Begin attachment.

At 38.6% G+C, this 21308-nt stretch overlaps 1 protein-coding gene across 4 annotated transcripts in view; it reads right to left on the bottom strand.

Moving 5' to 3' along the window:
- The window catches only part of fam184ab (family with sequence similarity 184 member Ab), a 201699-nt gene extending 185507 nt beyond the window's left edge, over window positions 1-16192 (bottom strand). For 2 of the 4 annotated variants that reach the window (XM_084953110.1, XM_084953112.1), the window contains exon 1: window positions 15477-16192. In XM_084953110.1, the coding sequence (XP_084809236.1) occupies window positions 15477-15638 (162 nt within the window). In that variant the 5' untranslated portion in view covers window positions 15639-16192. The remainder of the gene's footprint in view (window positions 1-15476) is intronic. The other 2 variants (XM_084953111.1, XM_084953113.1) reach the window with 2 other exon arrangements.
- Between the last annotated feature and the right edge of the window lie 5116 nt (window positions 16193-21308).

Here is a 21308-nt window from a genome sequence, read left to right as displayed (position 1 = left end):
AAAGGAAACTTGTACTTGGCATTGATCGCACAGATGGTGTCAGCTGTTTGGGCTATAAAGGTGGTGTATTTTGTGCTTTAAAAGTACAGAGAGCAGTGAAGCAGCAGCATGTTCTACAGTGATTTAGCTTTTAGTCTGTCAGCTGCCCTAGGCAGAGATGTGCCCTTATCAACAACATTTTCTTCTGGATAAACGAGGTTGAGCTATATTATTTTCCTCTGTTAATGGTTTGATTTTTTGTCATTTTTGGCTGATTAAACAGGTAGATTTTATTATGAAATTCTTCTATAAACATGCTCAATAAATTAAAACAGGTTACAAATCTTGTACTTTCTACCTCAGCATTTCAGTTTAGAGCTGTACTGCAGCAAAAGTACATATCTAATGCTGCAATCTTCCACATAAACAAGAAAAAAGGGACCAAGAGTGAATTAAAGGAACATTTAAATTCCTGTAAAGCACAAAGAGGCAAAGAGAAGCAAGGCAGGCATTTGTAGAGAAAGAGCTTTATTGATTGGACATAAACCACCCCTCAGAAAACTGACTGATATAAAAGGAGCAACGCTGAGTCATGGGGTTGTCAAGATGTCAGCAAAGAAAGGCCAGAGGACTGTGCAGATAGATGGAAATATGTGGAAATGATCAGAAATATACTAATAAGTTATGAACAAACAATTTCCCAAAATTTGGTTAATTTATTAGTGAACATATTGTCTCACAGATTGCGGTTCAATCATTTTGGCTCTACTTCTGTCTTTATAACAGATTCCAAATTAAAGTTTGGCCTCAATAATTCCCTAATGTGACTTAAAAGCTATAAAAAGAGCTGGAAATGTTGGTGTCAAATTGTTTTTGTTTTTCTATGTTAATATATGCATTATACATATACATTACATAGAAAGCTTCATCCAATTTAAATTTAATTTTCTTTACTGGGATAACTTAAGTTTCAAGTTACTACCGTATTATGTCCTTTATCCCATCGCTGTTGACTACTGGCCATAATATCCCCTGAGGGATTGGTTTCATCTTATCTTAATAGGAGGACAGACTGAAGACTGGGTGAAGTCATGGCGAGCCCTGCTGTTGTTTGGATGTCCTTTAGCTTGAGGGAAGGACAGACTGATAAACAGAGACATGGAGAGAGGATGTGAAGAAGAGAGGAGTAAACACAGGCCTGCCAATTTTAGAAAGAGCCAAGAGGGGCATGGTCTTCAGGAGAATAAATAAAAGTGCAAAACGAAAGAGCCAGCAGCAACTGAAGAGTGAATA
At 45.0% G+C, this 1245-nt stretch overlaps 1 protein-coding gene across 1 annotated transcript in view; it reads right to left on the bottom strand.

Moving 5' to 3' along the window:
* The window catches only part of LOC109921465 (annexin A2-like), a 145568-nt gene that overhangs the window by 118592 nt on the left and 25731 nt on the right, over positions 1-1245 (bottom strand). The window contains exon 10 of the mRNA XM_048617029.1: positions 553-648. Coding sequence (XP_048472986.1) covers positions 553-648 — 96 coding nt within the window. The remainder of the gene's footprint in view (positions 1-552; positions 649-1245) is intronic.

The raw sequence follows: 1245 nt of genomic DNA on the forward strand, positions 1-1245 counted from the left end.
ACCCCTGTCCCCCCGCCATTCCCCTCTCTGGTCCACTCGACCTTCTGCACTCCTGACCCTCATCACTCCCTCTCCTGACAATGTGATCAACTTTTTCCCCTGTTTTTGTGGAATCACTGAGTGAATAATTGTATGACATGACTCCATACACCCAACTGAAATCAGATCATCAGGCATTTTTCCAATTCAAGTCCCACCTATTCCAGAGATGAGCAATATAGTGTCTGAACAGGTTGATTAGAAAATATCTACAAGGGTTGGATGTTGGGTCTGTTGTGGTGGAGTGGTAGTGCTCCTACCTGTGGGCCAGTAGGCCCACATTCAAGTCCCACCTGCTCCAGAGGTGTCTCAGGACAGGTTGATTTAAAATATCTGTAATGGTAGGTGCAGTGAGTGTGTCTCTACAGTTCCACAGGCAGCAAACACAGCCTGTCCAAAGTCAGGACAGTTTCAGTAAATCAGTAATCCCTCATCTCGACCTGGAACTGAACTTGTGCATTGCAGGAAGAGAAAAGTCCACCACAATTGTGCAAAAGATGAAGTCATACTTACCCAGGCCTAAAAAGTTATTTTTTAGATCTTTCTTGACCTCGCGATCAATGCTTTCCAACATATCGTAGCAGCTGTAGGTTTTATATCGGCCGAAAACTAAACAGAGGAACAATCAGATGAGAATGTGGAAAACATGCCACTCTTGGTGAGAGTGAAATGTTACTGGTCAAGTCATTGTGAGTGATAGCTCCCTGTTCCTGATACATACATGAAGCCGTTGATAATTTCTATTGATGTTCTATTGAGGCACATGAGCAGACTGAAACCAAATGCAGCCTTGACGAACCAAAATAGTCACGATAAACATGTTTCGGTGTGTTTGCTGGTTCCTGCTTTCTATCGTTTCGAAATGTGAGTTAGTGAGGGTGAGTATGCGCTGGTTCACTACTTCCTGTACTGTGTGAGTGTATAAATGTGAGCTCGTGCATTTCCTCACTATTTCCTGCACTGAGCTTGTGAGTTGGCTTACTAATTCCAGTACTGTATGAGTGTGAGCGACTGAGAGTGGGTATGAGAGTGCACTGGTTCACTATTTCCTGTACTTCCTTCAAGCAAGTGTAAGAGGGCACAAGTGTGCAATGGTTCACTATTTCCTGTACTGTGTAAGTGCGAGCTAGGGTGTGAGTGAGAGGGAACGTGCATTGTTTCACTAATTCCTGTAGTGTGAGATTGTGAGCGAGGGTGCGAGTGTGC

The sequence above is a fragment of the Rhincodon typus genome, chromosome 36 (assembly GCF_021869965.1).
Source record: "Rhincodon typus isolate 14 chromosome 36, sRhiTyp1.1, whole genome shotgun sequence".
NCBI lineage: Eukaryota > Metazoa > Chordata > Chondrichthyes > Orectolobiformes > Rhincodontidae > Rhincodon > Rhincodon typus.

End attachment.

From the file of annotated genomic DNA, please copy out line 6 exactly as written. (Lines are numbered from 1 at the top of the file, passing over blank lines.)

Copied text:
AAAGGAAACTTGTACTTGGCATTGATCGCACAGATGGTGTCAGCTGTTTGGGCTATAAAGGTGGTGTATTTTGTGCTTTAAAAGTACAGAGAGCAGTGAAGCAGCAGCATGTTCTACAGTGATTTAGCTTTTAGTCTGTCAGCTGCCCTAGGCAGAGATGTGCCCTTATCAACAACATTTTCTTCTGGATAAACGAGGTTGAGCTATATTATTTTCCTCTGTTAATGGTTTGATTTTTTGTCATTTTTGGCTGATTAAACAGGTAGATTTTATTATGAAATTCTTCTATAAACATGCTCAATAAATTAAAACAGGTTACAAATCTTGTACTTTCTACCTCAGCATTTCAGTTTAGAGCTGTACTGCAGCAAAAGTACATATCTAATGCTGCAATCTTCCACATAAACAAGAAAAAAGGGACCAAGAGTGAATTAAAGGAACATTTAAATTCCTGTAAAGCACAAAGAGGCAAAGAGAAGCAAGGCAGGCATTTGTAGAGAAAGAGCTTTATTGATTGGACATAAACCACCCCTCAGAAAACTGACTGATATAAAAGGAGCAACGCTGAGTCATGGGGTTGTCAAGATGTCAGCAAAGAAAGGCCAGAGGACTGTGCAGATAGATGGAAATATGTGGAAATGATCAGAAATATACTAATAAGTTATGAACAAACAATTTCCCAAAATTTGGTTAATTTATTAGTGAACATATTGTCTCACAGATTGCGGTTCAATCATTTTGGCTCTACTTCTGTCTTTATAACAGATTCCAAATTAAAGTTTGGCCTCAATAATTCCCTAATGTGACTTAAAAGCTATAAAAAGAGCTGGAAATGTTGGTGTCAAATTGTTTTTGTTTTTCTATGTTAATATATGCATTATACATATACATTACATAGAAAGCTTCATCCAATTTAAATTTAATTTTCTTTACTGGGATAACTTAAGTTTCAAGTTACTACCGTATTATGTCCTTTATCCCATCGCTGTTGACTACTGGCCATAATATCCCCTGAGGGATTGGTTTCATCTTATCTTAATAGGAGGACAGACTGAAGACTGGGTGAAGTCATGGCGAGCCCTGCTGTTGTTTGGATGTCCTTTAGCTTGAGGGAAGGACAGACTGATAAACAGAGACATGGAGAGAGGATGTGAAGAAGAGAGGAGTAAACACAGGCCTGCCAATTTTAGAAAGAGCCAAGAGGGGCATGGTCTTCAGGAGAATAAATAAAAGTGCAAAACGAAAGAGCCAGCAGCAACTGAAGAGTGAATA